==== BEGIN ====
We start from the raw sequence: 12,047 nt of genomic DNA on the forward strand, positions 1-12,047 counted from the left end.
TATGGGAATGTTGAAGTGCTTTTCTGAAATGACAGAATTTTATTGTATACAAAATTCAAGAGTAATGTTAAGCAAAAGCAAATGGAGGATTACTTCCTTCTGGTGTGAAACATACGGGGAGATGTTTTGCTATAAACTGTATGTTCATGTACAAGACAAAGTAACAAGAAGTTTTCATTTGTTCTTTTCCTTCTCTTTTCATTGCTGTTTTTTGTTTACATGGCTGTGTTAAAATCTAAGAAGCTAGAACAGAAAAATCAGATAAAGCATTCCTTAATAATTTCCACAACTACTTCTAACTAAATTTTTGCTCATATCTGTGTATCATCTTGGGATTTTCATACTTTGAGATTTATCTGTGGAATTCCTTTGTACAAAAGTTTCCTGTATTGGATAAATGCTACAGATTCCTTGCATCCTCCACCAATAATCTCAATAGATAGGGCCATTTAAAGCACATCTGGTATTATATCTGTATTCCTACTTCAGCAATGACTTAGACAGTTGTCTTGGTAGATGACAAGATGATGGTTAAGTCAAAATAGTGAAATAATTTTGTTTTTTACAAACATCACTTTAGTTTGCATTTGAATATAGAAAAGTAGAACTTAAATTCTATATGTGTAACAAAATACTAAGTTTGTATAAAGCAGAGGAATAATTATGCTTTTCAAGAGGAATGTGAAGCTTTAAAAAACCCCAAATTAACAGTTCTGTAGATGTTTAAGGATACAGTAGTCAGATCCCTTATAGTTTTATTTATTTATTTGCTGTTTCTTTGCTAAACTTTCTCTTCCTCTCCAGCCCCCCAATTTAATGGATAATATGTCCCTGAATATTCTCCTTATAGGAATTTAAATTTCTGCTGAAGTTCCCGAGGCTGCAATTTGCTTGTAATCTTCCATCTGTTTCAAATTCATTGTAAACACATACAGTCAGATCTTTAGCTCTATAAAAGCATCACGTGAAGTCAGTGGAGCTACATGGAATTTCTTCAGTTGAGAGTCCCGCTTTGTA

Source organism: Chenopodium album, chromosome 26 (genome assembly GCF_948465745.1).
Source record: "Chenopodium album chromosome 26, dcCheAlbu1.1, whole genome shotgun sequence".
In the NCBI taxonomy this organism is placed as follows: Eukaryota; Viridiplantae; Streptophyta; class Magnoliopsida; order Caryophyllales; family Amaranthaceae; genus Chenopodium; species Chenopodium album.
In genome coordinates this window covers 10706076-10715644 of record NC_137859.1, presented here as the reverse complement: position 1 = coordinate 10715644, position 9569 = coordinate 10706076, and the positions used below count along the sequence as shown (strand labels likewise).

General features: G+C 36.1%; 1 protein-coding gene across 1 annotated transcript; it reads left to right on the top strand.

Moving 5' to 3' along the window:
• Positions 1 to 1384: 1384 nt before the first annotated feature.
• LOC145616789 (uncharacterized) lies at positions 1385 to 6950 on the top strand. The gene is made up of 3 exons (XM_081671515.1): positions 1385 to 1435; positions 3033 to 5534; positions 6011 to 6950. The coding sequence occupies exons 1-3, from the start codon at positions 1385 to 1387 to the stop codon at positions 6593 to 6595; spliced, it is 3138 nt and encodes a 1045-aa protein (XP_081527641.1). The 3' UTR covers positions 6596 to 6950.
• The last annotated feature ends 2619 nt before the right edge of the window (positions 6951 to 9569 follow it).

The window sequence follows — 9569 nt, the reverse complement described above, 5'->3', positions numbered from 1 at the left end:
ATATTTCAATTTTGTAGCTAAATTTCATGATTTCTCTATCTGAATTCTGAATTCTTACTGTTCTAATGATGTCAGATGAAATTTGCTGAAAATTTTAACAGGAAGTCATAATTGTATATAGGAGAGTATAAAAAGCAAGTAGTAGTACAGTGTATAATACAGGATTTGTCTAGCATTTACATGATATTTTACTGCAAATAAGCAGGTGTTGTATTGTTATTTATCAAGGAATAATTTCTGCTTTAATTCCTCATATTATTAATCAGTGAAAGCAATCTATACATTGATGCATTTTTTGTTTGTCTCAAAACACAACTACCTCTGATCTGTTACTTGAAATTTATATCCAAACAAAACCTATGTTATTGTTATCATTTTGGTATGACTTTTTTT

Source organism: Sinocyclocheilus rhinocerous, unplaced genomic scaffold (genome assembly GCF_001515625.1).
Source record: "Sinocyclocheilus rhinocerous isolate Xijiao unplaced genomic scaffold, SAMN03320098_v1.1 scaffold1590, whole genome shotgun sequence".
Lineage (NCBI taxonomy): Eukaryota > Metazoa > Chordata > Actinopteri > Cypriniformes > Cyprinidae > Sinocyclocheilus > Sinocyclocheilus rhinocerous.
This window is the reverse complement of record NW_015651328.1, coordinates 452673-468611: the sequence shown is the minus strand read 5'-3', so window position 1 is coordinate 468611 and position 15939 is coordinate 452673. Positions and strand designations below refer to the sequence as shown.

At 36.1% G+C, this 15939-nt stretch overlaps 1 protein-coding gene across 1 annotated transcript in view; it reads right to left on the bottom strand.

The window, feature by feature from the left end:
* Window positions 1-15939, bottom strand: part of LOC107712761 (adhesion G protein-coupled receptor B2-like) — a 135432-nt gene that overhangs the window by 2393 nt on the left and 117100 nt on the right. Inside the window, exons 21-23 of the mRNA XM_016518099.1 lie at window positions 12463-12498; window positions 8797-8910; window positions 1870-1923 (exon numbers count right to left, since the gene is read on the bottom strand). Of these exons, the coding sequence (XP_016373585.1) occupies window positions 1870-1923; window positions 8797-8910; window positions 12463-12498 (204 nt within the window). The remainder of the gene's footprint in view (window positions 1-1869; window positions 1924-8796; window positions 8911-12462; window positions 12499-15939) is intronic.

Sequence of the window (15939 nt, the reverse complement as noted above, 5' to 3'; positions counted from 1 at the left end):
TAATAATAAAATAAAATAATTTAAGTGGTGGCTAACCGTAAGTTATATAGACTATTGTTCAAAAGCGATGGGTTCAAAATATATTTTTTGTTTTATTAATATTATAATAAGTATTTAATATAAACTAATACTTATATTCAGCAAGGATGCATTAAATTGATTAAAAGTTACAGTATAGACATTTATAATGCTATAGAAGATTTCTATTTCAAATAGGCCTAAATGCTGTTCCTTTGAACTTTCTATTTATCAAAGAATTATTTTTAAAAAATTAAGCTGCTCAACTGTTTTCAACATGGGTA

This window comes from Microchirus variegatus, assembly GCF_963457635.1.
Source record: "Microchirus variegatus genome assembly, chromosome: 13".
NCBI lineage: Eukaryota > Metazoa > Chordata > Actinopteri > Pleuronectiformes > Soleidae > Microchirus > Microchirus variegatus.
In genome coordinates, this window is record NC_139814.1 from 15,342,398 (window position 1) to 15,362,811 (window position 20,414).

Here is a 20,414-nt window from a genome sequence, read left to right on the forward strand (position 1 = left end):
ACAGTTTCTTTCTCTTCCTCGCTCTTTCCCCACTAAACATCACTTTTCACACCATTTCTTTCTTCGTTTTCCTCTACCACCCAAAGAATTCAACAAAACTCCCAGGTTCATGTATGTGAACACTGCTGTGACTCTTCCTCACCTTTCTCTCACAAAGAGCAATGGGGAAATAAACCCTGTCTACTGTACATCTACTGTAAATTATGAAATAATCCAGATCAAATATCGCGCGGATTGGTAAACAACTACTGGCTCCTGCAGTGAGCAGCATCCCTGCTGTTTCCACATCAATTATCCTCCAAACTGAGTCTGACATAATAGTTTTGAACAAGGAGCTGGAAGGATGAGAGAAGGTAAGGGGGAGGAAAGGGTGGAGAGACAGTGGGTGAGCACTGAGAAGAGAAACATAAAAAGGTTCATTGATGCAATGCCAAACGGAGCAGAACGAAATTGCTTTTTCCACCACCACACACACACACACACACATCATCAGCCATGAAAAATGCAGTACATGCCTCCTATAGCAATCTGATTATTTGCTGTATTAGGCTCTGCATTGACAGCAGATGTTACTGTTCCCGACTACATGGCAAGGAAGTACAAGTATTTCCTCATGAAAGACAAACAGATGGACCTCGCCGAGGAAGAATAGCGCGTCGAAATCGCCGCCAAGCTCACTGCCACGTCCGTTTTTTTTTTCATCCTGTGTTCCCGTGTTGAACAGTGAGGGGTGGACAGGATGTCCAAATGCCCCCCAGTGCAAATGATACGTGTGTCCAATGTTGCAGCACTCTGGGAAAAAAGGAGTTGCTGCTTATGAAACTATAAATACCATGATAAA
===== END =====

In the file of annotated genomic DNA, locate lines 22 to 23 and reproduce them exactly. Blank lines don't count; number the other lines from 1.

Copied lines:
TAATAATAAAATAAAATAATTTAAGTGGTGGCTAACCGTAAGTTATATAGACTATTGTTCAAAAGCGATGGGTTCAAAATATATTTTTTGTTTTATTAATATTATAATAAGTATTTAATATAAACTAATACTTATATTCAGCAAGGATGCATTAAATTGATTAAAAGTTACAGTATAGACATTTATAATGCTATAGAAGATTTCTATTTCAAATAGGCCTAAATGCTGTTCCTTTGAACTTTCTATTTATCAAAGAATTATTTTTAAAAAATTAAGCTGCTCAACTGTTTTCAACATGGGTA

This window comes from Microchirus variegatus, assembly GCF_963457635.1.